Copple & Associates,P.C.

Providing creative and effective strategies

Electronic Data Security

Electronic Information Storage and eDiscovery
Data Management and Security

“We are awash in electronic information.  It is smeared across our technology systems.   Managing this morass of information is one of the most serious problems facing business today. “

 Robert F. Copple, Firms Must Pick Which Data to Save, The Arizona Republic, D4, September 12, 2004.

Companies, large and small, often don’t appreciate the ramifications of Electronic Information Storage (EIS) until it is too late and they are already at risk of serious legal liability.  At that point, trying to fix the problem can be dearly expensive, and is often unsuccessful.

  • Statutory and regulatory EIS requirements, such as those imposed by Sarbanes Oxley, HIPAA, and SEC rules, create stringent EIS obligations and carry the threat of serious penalties for noncompliance. 

  • Internal data security is strained to the breaking point by the easy transferability of confidential business information. 
  •  Expanded electronic discovery (“eDiscovery”) litigation demands and new judicial rules punishing parties for spoliation of evidence often can turn relatively routine commercial disputes into the worst kind of litigation with enormous discovery costs and potential sanctions in the hundreds of thousands, or even millions, of dollars.




 The primary goals of an EIS management program should be to:

  • Ensure the retention of all business data necessary for the operation of the business or required by law.
  • Identify unnecessary data for disposal. 
  • Establish policies and processes limiting and controlling EIS transfer. 

Creation of a successful, efficient, workable EIS management program requires attention to the following elements:

Understand the Objectives of the Enterprise.  It is critical that each company specifically identify its EIS objectives based on the type and size of the business.

Practice Minimalism.  Data should be discarded unless there is a good business or legal reason to retain it.  Integration of this principle requires that a company, once again, take a hard look both at the types of data it collects and the regulatory constraints relating to that data. 

Keep It Simple.  An EIS management program must be simple and easy to implement.  Once the policy becomes too complex, it is virtually guaranteed that employees will simply ignore it. 


  Use IT Infrastructure.  There must be adequate IT resources to implement the policy.  Where possible, automated systems should be used achieve the policy goals.

Secure Information.  Information security is fundamental to protecting the assets of the enterprise and must be considered at each step of EIS policy creation and implementation.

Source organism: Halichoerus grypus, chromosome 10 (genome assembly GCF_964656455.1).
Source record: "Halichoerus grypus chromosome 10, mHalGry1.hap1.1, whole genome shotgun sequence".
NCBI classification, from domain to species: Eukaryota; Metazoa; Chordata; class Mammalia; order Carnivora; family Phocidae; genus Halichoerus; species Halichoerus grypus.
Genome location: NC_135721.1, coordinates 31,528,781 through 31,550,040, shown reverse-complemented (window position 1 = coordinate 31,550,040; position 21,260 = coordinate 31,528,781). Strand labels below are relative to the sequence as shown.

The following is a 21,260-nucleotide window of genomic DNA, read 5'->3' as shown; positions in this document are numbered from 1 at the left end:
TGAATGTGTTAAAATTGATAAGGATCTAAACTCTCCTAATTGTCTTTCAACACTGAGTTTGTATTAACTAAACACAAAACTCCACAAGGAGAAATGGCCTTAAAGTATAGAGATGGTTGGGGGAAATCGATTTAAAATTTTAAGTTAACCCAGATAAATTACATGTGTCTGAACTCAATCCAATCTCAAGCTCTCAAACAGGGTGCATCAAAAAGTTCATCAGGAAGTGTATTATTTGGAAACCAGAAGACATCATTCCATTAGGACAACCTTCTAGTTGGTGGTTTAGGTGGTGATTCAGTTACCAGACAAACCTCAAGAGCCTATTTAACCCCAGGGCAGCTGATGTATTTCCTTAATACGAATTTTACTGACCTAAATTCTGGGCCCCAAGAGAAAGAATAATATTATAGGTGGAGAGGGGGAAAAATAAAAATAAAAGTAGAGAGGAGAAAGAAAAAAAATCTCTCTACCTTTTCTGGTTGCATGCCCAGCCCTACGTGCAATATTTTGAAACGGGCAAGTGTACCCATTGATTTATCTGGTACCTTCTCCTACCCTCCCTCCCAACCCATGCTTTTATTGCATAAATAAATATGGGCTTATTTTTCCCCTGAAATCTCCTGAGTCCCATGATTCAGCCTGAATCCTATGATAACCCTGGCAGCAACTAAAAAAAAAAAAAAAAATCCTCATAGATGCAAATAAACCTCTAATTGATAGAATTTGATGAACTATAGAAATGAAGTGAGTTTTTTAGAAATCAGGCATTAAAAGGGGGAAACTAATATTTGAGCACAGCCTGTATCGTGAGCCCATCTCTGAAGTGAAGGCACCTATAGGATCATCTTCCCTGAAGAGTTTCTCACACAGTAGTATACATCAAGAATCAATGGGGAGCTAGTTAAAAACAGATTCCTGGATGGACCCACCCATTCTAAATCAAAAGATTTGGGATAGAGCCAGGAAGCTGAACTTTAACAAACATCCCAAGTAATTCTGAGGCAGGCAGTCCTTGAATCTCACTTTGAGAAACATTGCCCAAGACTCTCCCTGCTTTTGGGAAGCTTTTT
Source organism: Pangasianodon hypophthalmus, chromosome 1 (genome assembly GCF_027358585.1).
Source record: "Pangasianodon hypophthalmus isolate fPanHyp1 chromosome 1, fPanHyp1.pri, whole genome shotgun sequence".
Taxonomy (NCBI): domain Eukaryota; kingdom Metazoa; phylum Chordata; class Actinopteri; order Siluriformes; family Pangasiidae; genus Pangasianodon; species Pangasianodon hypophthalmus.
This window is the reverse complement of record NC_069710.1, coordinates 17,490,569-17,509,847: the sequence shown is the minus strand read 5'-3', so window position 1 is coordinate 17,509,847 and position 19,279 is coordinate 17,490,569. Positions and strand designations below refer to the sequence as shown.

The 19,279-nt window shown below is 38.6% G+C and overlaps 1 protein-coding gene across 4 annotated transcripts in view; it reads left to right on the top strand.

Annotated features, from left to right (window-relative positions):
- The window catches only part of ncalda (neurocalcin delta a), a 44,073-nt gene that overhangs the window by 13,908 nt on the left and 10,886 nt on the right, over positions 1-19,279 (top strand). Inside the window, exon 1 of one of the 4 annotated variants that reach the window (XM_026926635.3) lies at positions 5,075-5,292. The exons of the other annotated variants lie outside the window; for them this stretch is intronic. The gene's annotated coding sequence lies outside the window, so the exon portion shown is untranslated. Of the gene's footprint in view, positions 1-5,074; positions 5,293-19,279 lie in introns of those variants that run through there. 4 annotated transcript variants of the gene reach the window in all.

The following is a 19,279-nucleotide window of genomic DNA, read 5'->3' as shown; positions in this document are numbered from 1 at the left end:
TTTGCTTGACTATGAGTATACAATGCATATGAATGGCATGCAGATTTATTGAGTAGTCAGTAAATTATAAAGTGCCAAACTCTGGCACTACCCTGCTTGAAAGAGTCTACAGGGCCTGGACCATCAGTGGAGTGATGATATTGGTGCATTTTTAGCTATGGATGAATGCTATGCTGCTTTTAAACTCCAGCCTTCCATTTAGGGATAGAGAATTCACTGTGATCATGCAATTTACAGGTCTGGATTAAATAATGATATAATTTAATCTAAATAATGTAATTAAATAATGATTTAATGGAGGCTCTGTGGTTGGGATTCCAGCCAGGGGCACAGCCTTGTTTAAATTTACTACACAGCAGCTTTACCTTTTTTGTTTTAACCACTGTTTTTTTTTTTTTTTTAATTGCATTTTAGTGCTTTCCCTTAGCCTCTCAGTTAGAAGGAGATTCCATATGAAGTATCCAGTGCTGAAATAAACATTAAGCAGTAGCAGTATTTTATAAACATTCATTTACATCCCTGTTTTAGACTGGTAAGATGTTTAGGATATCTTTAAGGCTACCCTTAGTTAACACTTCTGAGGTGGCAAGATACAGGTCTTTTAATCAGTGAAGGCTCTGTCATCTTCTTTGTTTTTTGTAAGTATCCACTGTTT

Control EIS Distribution.  Because EIS can be easily copied and transferred with the stroke of a key board, an EIS policy should include internal distribution controls, both in the form of employee rules and the use of IT tools.

Be Consistent.  EIS policy implementation and enforcement must be consistent.  Inconsistent document retention actions can create a taint of intentional spoliation and wrongdoing.

Enforce the Policy.  Enforcement must be simple and consistent.  The policy should use both automated systems to dispose of unnecessary data and procedures to motivate employees to appropriately deal with the rest of the data that cannot be addressed through automated systems.  

As an advocate, ADR neutral, and business consultant, Robert Copple is an established leader in EIS and eDiscovery.  He has worked with a number of companies in the design and implementation of internal business EIS management programs.  His approach to developing EIS management programs requires the input of business, legal, and IT representatives to tailor a policy to the specific needs of the company.   



 Mr. Copple is one of the founding members of the CPR International Institute for Dispute Prevention and Resolution Panel of eDiscovery Neutrals and works closely with CPR and other organizations in developing arbitration rules that address eDiscovery concerns.  He has published and presented extensively on EIS and eDiscovery.

Selected RFC EIS Publications and Presentations (click title to download):     






Data Management and Security: The Solution to eDiscovery and Compliance, Arizona Technology Council, June 24, 2009.

Discover New E-Worlds, Legal Times, (April 21, 2008).

eDiscovery: It's All About The Information, AZ ADR Forum, (Fall 2007).

Dealing With Data: No, You Can’t Call Them Documents Anymore, Business Law Today, (March-April 2005).

Firms Must Pick Which Data To Save, Arizona Republic, (September 12, 2004).

An Effective Document Retention Policy: Your Best Defense to Electronnic Discovery, Copple & Associates, P.C., Dispute Prevention / Management Seminar Series, (2008).  

Electronic Discovery in Arbitration, Arizona State Bar Association, (February 5, 2008).